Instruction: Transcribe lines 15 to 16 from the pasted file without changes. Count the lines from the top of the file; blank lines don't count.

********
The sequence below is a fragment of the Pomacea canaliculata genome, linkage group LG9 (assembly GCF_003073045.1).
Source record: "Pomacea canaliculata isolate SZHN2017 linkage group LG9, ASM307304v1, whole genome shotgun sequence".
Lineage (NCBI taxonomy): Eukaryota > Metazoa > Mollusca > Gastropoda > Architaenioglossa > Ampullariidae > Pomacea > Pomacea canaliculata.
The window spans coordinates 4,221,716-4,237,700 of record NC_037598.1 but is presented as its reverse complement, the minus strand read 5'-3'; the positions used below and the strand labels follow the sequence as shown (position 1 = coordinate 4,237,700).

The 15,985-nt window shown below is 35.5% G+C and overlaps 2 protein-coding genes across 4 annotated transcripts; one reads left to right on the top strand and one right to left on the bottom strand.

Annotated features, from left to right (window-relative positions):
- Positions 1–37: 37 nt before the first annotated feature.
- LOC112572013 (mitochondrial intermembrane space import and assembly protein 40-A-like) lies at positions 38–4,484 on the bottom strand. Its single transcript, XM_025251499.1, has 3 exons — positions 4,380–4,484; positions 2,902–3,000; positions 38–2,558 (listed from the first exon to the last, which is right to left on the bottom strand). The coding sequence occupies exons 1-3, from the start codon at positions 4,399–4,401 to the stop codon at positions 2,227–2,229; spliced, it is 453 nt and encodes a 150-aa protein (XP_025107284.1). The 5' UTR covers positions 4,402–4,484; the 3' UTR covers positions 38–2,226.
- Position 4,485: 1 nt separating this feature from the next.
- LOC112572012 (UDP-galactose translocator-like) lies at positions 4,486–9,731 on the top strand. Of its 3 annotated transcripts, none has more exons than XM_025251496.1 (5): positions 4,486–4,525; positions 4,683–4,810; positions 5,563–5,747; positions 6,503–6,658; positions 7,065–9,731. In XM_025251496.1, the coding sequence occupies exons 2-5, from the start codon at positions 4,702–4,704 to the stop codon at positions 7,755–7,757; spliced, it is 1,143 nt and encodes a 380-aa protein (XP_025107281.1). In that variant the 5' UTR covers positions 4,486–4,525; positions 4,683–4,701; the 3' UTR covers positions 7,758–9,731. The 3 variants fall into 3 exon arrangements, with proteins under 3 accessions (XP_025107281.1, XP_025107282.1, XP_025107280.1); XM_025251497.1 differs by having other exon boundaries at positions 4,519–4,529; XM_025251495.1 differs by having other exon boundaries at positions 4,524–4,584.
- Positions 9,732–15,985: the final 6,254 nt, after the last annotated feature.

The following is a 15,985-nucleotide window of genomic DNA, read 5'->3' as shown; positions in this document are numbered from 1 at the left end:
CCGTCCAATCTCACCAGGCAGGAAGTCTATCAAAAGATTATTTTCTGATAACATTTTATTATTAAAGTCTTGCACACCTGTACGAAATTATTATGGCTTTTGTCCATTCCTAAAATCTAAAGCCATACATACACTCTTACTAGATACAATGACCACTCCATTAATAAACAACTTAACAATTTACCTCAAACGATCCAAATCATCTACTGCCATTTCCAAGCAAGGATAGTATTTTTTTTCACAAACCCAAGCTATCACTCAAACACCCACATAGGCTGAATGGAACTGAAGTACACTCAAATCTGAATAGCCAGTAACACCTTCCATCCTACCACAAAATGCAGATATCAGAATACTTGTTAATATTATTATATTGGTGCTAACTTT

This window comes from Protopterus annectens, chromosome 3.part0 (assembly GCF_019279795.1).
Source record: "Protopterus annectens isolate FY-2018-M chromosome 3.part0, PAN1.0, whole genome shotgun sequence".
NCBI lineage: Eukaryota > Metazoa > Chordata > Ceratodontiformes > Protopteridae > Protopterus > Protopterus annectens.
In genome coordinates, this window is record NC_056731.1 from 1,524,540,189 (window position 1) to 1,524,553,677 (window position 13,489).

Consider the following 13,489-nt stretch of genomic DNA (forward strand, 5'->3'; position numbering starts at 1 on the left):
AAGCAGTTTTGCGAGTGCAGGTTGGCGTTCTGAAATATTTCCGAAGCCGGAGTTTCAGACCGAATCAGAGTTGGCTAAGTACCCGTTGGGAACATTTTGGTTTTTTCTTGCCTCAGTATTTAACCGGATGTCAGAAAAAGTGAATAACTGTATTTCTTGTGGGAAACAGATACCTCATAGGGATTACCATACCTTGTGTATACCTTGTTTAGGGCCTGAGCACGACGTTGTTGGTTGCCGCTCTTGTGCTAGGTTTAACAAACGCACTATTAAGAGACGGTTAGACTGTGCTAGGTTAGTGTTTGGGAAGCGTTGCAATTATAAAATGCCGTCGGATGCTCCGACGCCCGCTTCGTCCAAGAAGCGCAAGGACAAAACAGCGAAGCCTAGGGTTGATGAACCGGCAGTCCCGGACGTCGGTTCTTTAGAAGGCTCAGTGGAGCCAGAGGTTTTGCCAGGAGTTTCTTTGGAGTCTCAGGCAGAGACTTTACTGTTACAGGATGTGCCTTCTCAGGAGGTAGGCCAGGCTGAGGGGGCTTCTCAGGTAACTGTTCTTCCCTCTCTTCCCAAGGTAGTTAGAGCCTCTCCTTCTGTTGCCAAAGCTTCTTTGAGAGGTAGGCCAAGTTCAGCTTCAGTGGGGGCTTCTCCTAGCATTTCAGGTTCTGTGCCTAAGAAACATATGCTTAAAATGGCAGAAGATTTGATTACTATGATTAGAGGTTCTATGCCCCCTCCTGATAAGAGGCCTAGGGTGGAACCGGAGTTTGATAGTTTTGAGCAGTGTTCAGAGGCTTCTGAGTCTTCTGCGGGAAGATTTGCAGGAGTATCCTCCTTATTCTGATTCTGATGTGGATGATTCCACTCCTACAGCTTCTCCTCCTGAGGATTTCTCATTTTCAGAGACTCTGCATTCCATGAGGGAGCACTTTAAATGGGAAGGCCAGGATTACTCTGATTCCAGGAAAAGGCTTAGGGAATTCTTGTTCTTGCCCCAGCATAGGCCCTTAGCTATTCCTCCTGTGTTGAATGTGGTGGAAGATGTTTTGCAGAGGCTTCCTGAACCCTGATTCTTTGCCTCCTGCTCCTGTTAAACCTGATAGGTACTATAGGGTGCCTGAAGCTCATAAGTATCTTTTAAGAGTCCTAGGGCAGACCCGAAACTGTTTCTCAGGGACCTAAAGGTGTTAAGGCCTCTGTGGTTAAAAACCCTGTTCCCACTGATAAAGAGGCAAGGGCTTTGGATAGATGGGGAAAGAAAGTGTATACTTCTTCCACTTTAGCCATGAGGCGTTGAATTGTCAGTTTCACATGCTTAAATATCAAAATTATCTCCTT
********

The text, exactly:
Source record: "Protopterus annectens isolate FY-2018-M chromosome 3.part0, PAN1.0, whole genome shotgun sequence".
NCBI lineage: Eukaryota > Metazoa > Chordata > Ceratodontiformes > Protopteridae > Protopterus > Protopterus annectens.